The depressing run of raunchy R-rated comedies pouring out of Hollywood is happily broken by this smart PG-13 one. Sexy without being smutty and funny without grossing us out, “Crazy, Stupid, Love” may rely overmuch on coincidences—especially an enormous one in the last act. But in its level of sophistication and cleverness it recalls the films of James L. Brooks—or more properly the ones from the 1980s, when Brooks was making good pictures. It’s “adult” in the best sense.
The linchpin of the script is Cal Weaver (Steve Carell), a rather drab but pleasant executive who’s shocked when Emily (Julianne Moore), his wife of a quarter-century, suddenly announces that she wants a divorce. Numb and bewildered, Cal leaves home for a dreary apartment while the fifteen-year old family babysitter Jessica (Analeigh Tipton) nurses a crush on him. Meanwhile his thirteen-year old son Robbie (Jonah Bobo) nurses an equally strong crush on her.
When Cal begins spending an inordinate amount of time sulking at a local club, he’s noticed by Jacob Palmer (Ryan Gosling), a womanizing stud with a chain of snappy come-on lines. Taking pity on the schlub, Jacob remakes Cal, instructing him on his wardrobe and haircut and teaching him how to pick up women, the first conquest being a desperate—and enthusiastic—lady (Marisa Tomei). But that success leads to a string of one-night stands, wittily recorded in a virtuoso tracking shot that follows his process from table to table over time.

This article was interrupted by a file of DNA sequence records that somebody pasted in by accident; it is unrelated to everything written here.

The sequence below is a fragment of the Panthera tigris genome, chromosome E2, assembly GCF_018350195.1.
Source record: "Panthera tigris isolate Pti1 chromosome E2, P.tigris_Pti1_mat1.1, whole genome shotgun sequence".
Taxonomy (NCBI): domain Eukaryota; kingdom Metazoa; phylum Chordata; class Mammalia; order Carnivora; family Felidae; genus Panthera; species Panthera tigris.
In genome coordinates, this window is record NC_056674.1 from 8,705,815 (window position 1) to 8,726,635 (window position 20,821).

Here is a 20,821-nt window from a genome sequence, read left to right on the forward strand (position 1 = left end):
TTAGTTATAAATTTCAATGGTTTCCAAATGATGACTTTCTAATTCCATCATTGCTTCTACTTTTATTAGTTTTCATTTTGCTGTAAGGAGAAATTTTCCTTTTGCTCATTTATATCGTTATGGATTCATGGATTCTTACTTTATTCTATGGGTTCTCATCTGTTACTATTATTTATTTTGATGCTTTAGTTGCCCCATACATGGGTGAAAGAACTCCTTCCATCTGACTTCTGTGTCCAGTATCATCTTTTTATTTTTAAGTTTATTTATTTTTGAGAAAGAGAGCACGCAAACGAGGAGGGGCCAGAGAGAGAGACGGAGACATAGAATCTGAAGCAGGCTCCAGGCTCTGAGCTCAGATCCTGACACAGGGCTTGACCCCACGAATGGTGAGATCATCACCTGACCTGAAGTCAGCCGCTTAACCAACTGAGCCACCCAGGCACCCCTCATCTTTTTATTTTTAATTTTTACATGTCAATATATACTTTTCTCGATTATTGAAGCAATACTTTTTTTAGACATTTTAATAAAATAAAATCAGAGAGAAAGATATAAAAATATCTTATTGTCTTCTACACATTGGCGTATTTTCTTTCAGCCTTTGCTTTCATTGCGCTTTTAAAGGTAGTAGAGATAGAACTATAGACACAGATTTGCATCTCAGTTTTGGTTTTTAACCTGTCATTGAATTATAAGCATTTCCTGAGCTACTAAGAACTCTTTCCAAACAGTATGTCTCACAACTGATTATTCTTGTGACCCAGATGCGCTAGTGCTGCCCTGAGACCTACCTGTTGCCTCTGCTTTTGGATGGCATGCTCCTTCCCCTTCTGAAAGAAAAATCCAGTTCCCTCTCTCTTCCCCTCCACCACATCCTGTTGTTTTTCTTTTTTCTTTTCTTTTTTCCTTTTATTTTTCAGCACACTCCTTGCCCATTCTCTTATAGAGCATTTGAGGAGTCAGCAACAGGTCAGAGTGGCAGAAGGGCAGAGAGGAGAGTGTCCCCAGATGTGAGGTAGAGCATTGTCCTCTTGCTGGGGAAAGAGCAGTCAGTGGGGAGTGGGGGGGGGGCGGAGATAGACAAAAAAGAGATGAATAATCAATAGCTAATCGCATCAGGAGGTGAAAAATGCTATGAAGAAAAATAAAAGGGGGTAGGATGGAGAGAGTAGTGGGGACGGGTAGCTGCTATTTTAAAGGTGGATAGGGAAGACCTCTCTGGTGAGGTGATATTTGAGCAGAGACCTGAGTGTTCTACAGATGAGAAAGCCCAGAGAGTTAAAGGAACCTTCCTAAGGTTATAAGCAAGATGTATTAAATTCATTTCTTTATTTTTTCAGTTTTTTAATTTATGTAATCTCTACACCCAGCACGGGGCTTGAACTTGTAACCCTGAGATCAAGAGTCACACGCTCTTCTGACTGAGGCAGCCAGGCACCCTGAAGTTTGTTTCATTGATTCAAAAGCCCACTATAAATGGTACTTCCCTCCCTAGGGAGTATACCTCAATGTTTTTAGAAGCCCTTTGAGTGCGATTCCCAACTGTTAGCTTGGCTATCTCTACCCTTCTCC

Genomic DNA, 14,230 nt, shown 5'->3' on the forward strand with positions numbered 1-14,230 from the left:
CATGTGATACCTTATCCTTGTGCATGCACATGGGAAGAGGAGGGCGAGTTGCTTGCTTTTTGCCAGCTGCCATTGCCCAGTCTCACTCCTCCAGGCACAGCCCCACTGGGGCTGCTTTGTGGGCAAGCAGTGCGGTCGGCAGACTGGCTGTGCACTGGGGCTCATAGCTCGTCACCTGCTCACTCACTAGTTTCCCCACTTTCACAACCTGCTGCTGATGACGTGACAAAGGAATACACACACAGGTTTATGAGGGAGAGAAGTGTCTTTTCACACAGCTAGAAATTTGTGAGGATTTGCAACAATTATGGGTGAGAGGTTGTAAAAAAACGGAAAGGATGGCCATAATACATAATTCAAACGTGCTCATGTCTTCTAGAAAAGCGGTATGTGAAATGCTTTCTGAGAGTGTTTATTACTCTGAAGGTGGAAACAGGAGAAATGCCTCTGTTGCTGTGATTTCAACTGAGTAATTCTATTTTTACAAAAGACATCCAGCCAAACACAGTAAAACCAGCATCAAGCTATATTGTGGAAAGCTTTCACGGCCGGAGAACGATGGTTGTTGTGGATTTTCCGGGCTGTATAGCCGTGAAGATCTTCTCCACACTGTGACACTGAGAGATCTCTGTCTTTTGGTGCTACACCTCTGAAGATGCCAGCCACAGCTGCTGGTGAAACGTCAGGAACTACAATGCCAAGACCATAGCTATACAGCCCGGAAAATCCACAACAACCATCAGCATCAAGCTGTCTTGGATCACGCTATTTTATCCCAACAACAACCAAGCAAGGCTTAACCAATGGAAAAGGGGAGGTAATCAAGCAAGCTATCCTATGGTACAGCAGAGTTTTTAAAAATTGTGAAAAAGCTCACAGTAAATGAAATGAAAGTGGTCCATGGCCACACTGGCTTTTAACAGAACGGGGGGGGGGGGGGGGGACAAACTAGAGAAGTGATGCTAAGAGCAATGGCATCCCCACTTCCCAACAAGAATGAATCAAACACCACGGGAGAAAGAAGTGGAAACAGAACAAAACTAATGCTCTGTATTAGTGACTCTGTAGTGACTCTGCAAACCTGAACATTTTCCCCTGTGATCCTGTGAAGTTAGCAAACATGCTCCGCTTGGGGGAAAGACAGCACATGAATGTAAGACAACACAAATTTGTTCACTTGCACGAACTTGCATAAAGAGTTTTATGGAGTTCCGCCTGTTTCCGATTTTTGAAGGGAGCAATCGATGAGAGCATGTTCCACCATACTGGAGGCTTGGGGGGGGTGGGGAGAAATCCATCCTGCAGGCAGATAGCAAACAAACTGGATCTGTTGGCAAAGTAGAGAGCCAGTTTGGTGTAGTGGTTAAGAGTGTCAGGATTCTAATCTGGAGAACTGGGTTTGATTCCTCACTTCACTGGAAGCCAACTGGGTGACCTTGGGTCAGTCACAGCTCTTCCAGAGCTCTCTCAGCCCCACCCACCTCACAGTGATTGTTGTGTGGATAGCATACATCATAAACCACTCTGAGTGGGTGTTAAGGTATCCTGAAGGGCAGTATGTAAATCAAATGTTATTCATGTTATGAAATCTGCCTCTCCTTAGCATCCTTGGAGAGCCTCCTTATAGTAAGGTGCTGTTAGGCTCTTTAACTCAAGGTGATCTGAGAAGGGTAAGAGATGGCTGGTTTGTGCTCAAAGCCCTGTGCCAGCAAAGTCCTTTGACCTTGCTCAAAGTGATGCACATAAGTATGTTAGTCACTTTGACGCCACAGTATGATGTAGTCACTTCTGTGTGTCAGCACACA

But of course Cal’s still pining over Emily, and her dalliance with a haplessly smitten co-worker (Kevin Bacon) proves considerably less satisfying than either of them had hoped. Meanwhile the babysitter decides to declare her interest in Cal in a fashion that boomerangs when her parents find out, and Robbie’s efforts to woo her escalate. There’s a major development, however, when Jacob finds true love in Hannah (Emma Stone), a young lawyer who’s rejected his advances in the past but succumbs after herself being romantically disappointed by her clueless boss, and asks Cal for advice about how to win over her parents.
Everything comes to a head as Robbie’s middle-school graduation approaches, with twists involving Stone, Tipton and Tomei setting off particular sparks. But rest assured all the characters end up properly coupled.
While that conclusion follows established formula, however, getting there affords a great deal of enjoyment—and a bit of poignancy as well. Dan Fogelman’s script is filled with amusing lines and bits of business (using Miyagi as a verb is an inspired moment, and the initial encounter between Jacob and Hannah in his plush home refers cleverly to another popular film, this time “Dirty Dancing”). It even comments wryly when it uses a cliché of the genre. And though it often touches on sexual matters, for the most part it does so obliquely, and directors Glenn Ficarra and John Requa are equally discreet in handling matters that in other hands could easily have turned coarse.
Carell anchors the film with a turn that amply demonstrates his comedic skill, but also gives him moments of sad-sack drama as well, while a buffed-up Gosling handles the part of his slick but vulnerable mentor with aplomb. On the distaff side Moore brings dramatic heft to the part of Cal’s conflicted wife, and Stone is engagingly over-the-top as the ambitious but needy Hannah. The younger players—Tipton and Bobo—avoid preciousness, while Bacon gives Emily’s office suitor almost more shading than the role can bear. And Tomei is positively ferocious as a woman scorned. No problems on the technical side, with Andrew Dunn’s cinematography lending the images a nice sheen and the music (by Christophe Beck and Nick Urata) avoiding the obtrusiveness so common in scores for Hollywood comedies.
“Crazy, Stupid, Love” requires you to swallow a few unlikely twists in the last act, but that’s the nature of domestic farce. And it’s so adroitly put together and engagingly acted that they go down easily.